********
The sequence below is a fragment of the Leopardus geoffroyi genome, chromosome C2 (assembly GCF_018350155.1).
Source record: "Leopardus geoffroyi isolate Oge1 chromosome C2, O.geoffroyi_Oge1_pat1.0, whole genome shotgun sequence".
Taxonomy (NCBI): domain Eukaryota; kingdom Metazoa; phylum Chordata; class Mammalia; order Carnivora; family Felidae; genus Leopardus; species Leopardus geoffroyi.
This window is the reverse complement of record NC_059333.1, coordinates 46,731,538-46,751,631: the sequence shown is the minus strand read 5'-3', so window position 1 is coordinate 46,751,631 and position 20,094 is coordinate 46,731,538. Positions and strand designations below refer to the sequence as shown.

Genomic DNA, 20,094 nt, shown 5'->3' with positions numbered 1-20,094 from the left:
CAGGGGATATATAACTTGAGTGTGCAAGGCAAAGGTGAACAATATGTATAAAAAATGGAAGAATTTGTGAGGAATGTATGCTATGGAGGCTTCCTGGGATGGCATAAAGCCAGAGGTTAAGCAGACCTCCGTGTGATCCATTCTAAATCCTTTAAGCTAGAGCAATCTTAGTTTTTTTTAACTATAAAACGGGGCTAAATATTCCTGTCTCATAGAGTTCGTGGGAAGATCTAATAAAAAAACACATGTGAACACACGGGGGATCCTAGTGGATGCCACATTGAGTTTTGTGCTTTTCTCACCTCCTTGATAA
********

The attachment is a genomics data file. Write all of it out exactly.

The sequence below is a fragment of the Leopardus geoffroyi genome, chromosome C2 (assembly GCF_018350155.1).
Source record: "Leopardus geoffroyi isolate Oge1 chromosome C2, O.geoffroyi_Oge1_pat1.0, whole genome shotgun sequence".
Taxonomy (NCBI): domain Eukaryota; kingdom Metazoa; phylum Chordata; class Mammalia; order Carnivora; family Felidae; genus Leopardus; species Leopardus geoffroyi.
This window is the reverse complement of record NC_059333.1, coordinates 46,731,538-46,751,631: the sequence shown is the minus strand read 5'-3', so window position 1 is coordinate 46,751,631 and position 20,094 is coordinate 46,731,538. Positions and strand designations below refer to the sequence as shown.

Genomic DNA, 20,094 nt, shown 5'->3' with positions numbered 1-20,094 from the left:
CAGGGGATATATAACTTGAGTGTGCAAGGCAAAGGTGAACAATATGTATAAAAAATGGAAGAATTTGTGAGGAATGTATGCTATGGAGGCTTCCTGGGATGGCATAAAGCCAGAGGTTAAGCAGACCTCCGTGTGATCCATTCTAAATCCTTTAAGCTAGAGCAATCTTAGTTTTTTTTAACTATAAAACGGGGCTAAATATTCCTGTCTCATAGAGTTCGTGGGAAGATCTAATAAAAAAACACATGTGAACACACGGGGGATCCTAGTGGATGCCACATTGAGTTTTGTGCTTTTCTCACCTCCTTGATAA